Mental disorders can often set off physical symptoms and chronic disorders. It is not uncommon for someone living with anxiety to experience chronic pain, fibromyalgia, and other illnesses. In some cases, the mental disorder is caused or exacerbated by the difficulties of living with a chronic disease. These can all affect treatment and aftercare for Ativan addiction. Treating them simultaneously during and after Ativan addiction withdrawal is important to avoid further complications.
Ativan side effects can also trigger medical and mental issues. Ativan can cause depression, for instance. So, in addition to addressing pre-existing conditions, it is important to also get treatment for co-occurring medical disorders. This means any other mental disorders besides addiction, like anxiety itself or others. Physical therapy, non-addictive medications, and lifestyle changes can all help lessen physical symptoms.
What Happens After I Finish Detox?
Detox is an important first step in recovery from Ativan addiction withdrawal, but it is not a complete treatment by itself. You will need substance abuse treatment once detox is done to address the psychiatric aspects of Ativan addiction. Without addressing the underlying addiction issue, there’s a greater chance of relapse.
Detoxing will help you have the mental and physical energy to do the therapeutic work of Ativan treatment. At this point, patients learn about the changes they’ll need to make in order to build a strong new life in recovery. Many factors will come into play when deciding what Ativan treatment plan is best for a patient.
After detox, Ativan treatment for addiction often focuses heavily on how to manage symptoms of anxiety. Those symptoms might feel more disruptive after detox. Therefore, patients will get to learn about relapse prevention. This may include the use of non-addictive medication, lifestyle changes, and healthy coping mechanisms.
Your experience with addiction, family history, and medical and mental health disorders should be discussed before Ativan treatment. You are encouraged to talk about your past attempts at recovery as well, especially in case of relapse. Describing the treatments that have worked for you and the therapies that you are interested in can help. Your goals for your Ativan treatment experience as well as for life after it are also important.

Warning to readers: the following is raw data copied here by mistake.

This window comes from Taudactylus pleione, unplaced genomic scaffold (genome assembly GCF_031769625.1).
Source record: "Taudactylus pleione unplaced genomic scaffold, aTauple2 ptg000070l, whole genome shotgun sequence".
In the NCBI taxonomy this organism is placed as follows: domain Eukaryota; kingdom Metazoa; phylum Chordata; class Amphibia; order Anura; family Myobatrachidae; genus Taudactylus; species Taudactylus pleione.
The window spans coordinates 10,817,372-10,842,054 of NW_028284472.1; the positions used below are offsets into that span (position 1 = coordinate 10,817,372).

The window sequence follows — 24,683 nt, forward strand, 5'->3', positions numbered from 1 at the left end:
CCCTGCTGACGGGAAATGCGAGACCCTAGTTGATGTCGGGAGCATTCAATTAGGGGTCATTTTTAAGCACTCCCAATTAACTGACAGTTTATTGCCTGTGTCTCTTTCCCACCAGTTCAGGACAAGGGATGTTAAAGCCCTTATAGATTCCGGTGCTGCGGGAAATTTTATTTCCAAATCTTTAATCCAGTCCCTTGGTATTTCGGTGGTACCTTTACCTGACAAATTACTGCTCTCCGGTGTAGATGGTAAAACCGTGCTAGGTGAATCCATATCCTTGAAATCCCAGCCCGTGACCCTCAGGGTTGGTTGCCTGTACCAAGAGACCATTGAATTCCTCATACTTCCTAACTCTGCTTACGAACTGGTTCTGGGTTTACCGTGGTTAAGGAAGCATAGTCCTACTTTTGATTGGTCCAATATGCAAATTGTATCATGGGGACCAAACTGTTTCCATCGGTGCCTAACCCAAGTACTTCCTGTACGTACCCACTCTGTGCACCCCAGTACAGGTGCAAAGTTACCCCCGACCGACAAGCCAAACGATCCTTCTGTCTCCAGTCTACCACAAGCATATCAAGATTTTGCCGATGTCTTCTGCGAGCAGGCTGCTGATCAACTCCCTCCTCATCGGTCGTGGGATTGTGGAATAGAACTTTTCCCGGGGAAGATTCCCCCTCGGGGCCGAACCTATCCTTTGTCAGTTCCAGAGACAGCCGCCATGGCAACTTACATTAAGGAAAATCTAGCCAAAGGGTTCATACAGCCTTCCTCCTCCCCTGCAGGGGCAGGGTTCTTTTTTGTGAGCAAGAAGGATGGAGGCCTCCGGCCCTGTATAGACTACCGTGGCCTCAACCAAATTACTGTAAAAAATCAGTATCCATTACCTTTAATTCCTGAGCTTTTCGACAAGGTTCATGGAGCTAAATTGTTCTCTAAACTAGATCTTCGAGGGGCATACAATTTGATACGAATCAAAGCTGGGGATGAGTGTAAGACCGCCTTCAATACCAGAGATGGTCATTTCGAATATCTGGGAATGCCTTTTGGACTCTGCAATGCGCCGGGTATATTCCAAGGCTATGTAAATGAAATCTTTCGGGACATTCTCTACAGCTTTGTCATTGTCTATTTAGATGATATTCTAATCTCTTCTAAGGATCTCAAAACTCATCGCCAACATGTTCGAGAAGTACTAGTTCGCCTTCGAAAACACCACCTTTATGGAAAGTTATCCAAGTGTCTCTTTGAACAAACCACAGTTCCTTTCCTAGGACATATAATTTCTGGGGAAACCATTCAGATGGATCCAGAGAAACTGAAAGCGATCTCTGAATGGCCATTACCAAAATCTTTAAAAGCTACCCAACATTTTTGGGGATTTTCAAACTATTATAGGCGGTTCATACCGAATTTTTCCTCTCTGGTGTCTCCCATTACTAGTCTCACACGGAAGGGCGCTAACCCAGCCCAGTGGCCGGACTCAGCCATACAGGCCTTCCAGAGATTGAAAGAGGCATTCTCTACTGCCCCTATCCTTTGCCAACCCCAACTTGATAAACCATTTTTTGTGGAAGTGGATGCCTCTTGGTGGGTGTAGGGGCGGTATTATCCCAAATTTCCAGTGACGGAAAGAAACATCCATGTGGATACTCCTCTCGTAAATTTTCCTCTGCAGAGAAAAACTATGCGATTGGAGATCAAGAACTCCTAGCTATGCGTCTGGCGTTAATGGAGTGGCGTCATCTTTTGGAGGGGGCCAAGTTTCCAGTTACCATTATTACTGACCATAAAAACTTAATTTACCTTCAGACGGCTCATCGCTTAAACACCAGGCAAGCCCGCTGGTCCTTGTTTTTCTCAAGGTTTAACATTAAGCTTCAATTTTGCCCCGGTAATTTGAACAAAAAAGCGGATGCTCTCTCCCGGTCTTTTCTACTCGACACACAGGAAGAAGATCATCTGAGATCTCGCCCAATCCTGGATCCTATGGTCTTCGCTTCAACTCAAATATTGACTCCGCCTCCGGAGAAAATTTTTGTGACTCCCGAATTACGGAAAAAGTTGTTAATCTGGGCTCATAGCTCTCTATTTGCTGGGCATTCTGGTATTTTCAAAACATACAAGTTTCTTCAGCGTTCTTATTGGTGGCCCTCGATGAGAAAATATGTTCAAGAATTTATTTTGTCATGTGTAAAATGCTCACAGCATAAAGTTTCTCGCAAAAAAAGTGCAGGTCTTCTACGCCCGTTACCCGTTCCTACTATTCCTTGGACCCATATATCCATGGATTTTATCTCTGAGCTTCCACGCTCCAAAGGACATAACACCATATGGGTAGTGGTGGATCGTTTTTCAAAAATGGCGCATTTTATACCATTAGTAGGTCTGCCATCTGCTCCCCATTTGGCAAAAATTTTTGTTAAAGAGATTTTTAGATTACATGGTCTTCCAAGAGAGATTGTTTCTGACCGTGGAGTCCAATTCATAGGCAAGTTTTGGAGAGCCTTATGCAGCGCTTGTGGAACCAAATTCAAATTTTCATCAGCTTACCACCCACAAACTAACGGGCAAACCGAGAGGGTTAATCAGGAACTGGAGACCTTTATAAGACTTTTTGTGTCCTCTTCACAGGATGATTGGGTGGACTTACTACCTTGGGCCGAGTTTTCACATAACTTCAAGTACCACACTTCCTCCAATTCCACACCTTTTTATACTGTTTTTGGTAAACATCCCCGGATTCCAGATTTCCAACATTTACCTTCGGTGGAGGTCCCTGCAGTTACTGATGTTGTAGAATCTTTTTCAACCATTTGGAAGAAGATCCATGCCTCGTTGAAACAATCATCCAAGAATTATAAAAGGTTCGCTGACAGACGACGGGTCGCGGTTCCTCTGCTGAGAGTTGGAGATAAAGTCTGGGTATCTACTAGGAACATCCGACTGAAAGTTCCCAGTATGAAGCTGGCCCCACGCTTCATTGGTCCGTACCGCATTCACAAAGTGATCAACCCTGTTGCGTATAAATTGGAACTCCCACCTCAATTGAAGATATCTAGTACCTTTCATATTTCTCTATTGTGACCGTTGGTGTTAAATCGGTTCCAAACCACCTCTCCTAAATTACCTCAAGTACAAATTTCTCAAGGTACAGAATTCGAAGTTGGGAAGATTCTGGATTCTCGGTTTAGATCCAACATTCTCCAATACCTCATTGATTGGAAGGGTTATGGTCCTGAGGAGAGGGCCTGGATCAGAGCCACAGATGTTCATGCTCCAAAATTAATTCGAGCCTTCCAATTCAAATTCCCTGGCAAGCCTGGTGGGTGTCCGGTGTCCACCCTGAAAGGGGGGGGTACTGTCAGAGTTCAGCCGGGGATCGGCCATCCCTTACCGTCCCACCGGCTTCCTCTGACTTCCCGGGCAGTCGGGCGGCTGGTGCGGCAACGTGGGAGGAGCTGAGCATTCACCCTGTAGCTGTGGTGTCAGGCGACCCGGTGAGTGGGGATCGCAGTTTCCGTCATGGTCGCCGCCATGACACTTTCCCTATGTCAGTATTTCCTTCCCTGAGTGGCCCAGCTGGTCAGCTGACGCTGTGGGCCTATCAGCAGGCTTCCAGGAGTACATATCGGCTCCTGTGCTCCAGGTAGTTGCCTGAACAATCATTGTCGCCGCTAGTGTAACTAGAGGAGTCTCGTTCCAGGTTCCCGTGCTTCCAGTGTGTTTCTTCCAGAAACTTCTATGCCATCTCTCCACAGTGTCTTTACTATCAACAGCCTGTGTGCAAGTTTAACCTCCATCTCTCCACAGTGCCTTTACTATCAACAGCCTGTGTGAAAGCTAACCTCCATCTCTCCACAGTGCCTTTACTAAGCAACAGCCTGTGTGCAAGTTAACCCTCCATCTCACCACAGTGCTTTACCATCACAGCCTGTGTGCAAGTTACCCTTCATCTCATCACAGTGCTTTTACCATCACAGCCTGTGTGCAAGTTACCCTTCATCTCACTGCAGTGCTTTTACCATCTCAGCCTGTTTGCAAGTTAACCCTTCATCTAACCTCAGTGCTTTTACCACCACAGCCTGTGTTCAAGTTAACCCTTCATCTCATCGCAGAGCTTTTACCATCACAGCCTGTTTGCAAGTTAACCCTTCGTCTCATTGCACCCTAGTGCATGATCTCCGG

Most treatment plans will include traditional therapies like individual and group therapy sessions and/or 12-step meetings. These are all vital pillars for Ativan treatment and relapse prevention. However, alternative therapies and holistic treatment options can make your Ativan treatment plan become more intensive. They can help you find creative and experiential ways of overcoming past trauma, addressing the emotional and mental aspects of it.
Some alternative therapies that may be of value include:
- Cultural-specific therapies
- Skills training
- Expressive therapies, like music therapy or art therapy
- Mindfulness-based therapies
- Movement-based therapies, like dance therapy or sports therapies
- Holistic treatments like acupuncture, acupressure, yoga, and tai chi
The goal is to choose the ones that will have a positive impact on every area of your life that could make recovery harder. These are oftentimes optional but have been proven effective in improving general well-being and one’s emotional state.
Addiction is a lifelong battle. This means that active attention to recovery is needed after detox. Learning how to live without Ativan means living without any addictive substance. It can take time to develop a lifestyle that truly supports ongoing sobriety. You will also need a stable living environment, as free from triggers as possible.
Connecting with a community of peers in recovery can help you feel less isolated, less alone. It can also give you continual insight into staying sober and keeping to healthy coping mechanisms. Knowing that you have people to call, meetings to attend regularly, and places to go is important to make you feel purposeful. Having a support system at this point is important, though it might take some restructuring of your social circle.
After the substance abuse program, you should have an Ativan treatment plan as you transition back home. As with all aspects of recovery, your treatment plan after Ativan addiction withdrawal treatment should be uniquely designed to suit your needs, and may include:
- Referrals for local therapists or a case manager to meet with regularly
- Dates and times of local group meetings and support groups
- Therapies that were effective for you during drug rehab
- Some outpatient options if transitioning from a partial hospitalization program or intensive outpatient program
- Aftercare support or alumni groups that meet after the completion of treatment
If this all sounds like what you or a loved one need, contact us today. Our team will answer all of your questions and provide any information you might need to make the best decision.